A Better Reverse Crunch

EmirMemedovski/Getty Images
EmirMemedovski/Getty Images

The lower abdominals are tough to target, but the best way to get rid of your love handles is to watch your sugar intake. Insulin levels affect hormone production, which leads to that unwanted fat that can be nearly impossible to lose. But cutting out the sweet stuff can be difficult, especially if you’re burning calories in the gym. That’s why we recommend focusing on strengthening rather than slimming the lower half of your torso.

The most common way to build up lower ab strength is with reverse crunches, which require lifters to keep his legs straightened and off the floor without sitting up or using his arms. Adding ankle weights helps, but the problem with this exercise is that the bones of the pelvis are an attachment point for many other muscles, including the hip flexors. When doing a reverse crunch, it’s very easy to initiate the movement through the hip flexors instead of the lower abs. To make matters worse, reverse crunches tend to encourage poor posture. The neck strains and cranes forward as the shoulders round, making the ribcage drop down towards the hips.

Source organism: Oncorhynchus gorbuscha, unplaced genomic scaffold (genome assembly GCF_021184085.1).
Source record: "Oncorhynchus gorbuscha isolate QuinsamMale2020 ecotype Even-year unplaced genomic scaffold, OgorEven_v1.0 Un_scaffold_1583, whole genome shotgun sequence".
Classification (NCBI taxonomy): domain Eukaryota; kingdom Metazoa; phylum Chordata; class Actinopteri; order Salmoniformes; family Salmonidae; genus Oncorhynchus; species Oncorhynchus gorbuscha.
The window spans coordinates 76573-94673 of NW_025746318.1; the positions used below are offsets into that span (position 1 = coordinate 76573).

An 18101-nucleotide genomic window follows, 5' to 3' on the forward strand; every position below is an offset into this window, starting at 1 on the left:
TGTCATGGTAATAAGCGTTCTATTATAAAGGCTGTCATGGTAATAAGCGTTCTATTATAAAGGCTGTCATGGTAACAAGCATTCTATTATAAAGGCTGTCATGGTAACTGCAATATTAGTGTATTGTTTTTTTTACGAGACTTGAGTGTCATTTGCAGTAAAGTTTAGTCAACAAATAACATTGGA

Fortunately, there is a way to make sure the stress stays on the muscles you’re trying to tone. The hanging leg raise, executed on a pull-up bar by bringing your straight legs parallel to the ground, doesn’t result in compressional forces and keeps the ribcage high to the upper spine is in a neutral position. Here’s how to execute a perfect version of the exercise, a favorite among both serious athletes and body builders.

How to Do the Perfect Hanging Leg Raise

1. Hang from a pull-up bar with a wide grip. Keep your hands past your shoulders, which will experience strain if you don’t.
2. Use a firm grip and keep your arms contracted and tight. If you can bend at the elbows just a bit, that’s even better. Your legs should be hanging straight towards the floor
3. With your feet held close together, begin to slowly raise your legs.
4. Tilt your pelvis backwards as you pull your legs up, making sure that your spine isn’t curving. Your goal is to show the imaginary (or real) workout buddy standing in front of you the bottoms of your feet.
5. Bring your legs back down slowly, checking to make sure that your lower abs stay engaged. The negative rep is the part of any lift that exploits the most strength, so try to take a few second bringing your feet beneath you.

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